Adventures in Color: Nix on the set of Graceland

Color Industry

At Nix Sensor Ltd., we’re lucky to work with professionals in many different industries who use the Nix Pro to capture & record color. One of our users is Danny Dávila, who works in the Film & Television Industry and uses the Nix Pro while location scouting. In particular, he is the Production Designer for Season 3 of Graceland and Season 1 of Complications (USA Network).

IMDB Profile | Follow Danny on Twitter | Danny’s Website

Why is color important in your industry?

Color sets the mood of a Scene. It warns us of Danger. It makes us feel good, bad, indifferent, happy, sad. Color can be calming, or energizing. Color is the building blocks on how we as film makers present a scene to the audience. Color is the backbone of how we build a character without having to explain who that character is. We see them through their environment.

You might think that the colors in this scene are coincidental, but there’s much more to the scene. (GRACELAND — Episode 109 “King’s Castle”)

Where do you get color inspiration?

My color inspiration comes from anything and everything under the sun. My color choices are limitless and I can find them at any place and time.

 

How do you use the Nix Pro Color Sensor?

I use the Nix Pro in my day to day life. I keep the Nix Pro as part of my location scout package but I also carry it with my in my pocket on most days. If I see a color I like I quickly grab it and take a photo to remember where I logged that color.

 

How is color used in Graceland (or other projects you’re working on), and how does it add to the show? What would the show be like if color use wasn’t a concern?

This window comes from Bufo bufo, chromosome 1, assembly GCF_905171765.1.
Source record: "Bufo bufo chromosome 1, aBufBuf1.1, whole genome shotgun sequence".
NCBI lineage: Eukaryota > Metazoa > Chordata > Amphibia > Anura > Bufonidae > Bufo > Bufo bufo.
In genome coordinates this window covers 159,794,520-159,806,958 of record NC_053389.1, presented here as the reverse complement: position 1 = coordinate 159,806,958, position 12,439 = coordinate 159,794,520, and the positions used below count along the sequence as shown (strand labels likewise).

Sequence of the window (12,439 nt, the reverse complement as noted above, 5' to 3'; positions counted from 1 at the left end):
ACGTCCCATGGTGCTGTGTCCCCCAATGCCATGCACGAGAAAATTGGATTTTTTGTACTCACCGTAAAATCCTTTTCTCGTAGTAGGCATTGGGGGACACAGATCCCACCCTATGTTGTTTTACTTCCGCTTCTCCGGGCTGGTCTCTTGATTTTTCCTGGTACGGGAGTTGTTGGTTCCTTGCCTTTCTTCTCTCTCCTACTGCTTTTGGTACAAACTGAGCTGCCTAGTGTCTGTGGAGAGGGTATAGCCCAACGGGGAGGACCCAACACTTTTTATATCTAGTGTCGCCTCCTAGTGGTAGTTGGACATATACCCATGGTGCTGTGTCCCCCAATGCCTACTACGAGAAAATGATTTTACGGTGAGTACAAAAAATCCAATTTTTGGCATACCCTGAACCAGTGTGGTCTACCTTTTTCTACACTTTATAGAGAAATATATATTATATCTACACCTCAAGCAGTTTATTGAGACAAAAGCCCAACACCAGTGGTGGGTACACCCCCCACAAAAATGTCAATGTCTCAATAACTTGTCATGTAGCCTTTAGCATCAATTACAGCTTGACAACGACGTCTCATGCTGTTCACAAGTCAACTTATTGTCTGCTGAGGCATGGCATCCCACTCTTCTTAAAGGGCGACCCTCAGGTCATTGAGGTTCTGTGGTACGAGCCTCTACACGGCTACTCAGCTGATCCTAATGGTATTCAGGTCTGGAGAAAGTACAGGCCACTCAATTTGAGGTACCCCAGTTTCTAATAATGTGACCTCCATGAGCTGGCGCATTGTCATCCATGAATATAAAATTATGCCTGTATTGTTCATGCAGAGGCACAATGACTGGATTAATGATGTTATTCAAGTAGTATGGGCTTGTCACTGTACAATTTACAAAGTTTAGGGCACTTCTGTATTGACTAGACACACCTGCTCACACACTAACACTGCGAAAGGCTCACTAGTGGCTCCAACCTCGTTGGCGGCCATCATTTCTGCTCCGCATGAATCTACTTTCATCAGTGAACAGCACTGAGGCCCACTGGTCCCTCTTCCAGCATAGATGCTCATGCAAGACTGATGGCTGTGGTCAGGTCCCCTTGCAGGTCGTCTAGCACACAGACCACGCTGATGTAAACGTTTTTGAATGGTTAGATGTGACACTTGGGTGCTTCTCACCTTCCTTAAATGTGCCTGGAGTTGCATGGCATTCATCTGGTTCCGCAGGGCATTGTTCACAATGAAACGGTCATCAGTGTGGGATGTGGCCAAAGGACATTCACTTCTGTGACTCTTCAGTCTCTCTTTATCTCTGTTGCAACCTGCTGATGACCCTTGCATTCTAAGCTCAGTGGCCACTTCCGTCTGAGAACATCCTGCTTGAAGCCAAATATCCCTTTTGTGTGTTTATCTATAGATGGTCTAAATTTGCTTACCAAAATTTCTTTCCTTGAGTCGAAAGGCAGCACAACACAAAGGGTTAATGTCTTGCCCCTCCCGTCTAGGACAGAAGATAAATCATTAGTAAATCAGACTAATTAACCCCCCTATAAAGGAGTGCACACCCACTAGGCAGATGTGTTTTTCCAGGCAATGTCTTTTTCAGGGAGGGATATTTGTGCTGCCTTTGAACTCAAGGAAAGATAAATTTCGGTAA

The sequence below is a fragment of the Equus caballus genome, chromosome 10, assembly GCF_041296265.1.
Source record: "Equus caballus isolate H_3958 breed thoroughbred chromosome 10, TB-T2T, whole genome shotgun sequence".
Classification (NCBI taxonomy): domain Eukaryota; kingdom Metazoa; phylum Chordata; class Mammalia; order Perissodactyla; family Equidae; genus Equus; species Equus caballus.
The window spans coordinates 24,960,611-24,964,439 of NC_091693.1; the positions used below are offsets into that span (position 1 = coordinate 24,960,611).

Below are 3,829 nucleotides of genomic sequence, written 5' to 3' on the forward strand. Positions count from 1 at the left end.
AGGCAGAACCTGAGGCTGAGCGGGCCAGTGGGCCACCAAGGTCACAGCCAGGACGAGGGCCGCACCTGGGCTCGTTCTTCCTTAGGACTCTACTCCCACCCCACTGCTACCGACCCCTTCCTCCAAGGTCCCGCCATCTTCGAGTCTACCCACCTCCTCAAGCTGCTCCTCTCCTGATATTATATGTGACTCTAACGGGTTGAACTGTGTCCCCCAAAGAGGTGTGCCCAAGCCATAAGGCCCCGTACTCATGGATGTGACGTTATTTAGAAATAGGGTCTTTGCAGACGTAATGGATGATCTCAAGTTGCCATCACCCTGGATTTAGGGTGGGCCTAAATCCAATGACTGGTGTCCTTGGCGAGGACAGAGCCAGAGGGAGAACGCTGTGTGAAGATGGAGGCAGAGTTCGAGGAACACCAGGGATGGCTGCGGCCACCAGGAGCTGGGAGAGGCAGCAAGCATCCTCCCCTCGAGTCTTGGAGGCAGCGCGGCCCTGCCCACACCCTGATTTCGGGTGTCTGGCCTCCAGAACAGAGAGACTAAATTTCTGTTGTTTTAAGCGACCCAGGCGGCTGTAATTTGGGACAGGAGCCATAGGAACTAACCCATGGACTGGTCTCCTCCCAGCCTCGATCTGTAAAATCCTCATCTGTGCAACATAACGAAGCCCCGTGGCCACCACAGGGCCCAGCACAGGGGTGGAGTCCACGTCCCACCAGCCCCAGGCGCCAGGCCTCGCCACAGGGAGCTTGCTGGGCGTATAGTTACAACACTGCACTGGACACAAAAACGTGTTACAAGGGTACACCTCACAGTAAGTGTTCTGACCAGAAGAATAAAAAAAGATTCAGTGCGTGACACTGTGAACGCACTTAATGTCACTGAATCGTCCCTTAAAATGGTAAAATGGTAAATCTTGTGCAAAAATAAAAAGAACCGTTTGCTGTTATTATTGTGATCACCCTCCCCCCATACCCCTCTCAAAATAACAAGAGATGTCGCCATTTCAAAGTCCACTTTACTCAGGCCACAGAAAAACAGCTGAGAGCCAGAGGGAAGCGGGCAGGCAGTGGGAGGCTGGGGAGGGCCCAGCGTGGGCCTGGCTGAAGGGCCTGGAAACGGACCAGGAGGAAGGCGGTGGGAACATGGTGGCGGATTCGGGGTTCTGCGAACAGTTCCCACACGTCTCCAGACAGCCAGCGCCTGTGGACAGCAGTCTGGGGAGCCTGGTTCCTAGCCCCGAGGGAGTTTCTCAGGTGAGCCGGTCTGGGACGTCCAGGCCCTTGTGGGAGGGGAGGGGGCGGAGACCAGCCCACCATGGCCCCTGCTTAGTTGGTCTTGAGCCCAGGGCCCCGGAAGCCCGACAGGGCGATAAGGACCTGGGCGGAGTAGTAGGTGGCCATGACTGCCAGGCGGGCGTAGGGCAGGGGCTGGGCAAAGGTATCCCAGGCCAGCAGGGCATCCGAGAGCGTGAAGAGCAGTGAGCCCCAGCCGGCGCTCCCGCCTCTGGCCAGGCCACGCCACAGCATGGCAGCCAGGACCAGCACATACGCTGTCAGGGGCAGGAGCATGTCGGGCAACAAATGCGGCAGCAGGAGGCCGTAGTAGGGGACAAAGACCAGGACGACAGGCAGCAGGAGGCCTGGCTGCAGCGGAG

Film in general is reliant on color. Even black-and-white Film Production Designers used colors on their sets to set the mood for the actors. Color brings life to the set and allows for the words on paper to become actuality. I couldn’t imagine a world without color in the film industry.

Do you have any advice for young people looking for a career in the Television & Film industry?

Find what you love about filmmaking and pursue it vigorously. This career is not glitz and glamour. It’s hard work, long hours and stress like you can’t imagine but it’s also one of the most rewarding careers out there. There is no feeling in the world like being able to join millions of people in watching something you’ve helped create. Something you’ve poured your heart into. Something you have dedicated so much of your life to.

 

What are some things that people would be surprised to learn about working in television & film? Are there any memorable stories from projects you’ve worked on?

The film industry in general is very tough. It’s hard to make it, it’s hard to climb the ladder and get noticed, it’s hard to continue to push the limits and continue to grow no matter how high you get up the ladder, and it’s hard to pursue a personal life outside of work. With that said, we do have our fun. Pranks are the norm, tomfoolery is welcome (as long as it doesn’t slow down the shoot).

We are a brotherhood. We are a team of misfits and hooligans. Thugs and Nerds. We support each other through the toughest times and celebrate together in the best times.

I don’t think the general public knows how long it takes and how much footage is captured to make a single episode of television. Here are some numbers:

 

1 Television Series;

  • 7 12-14 hours days of filming;
  • Anywhere between 60 and 90 minutes of footage per day.

All to make a 42 minute (minus commercials) episode of television. In total, this is 47,250 feet of raw exposed film to cut together an episode of television. That’s about 157 and a half football fields when lined up side by side.

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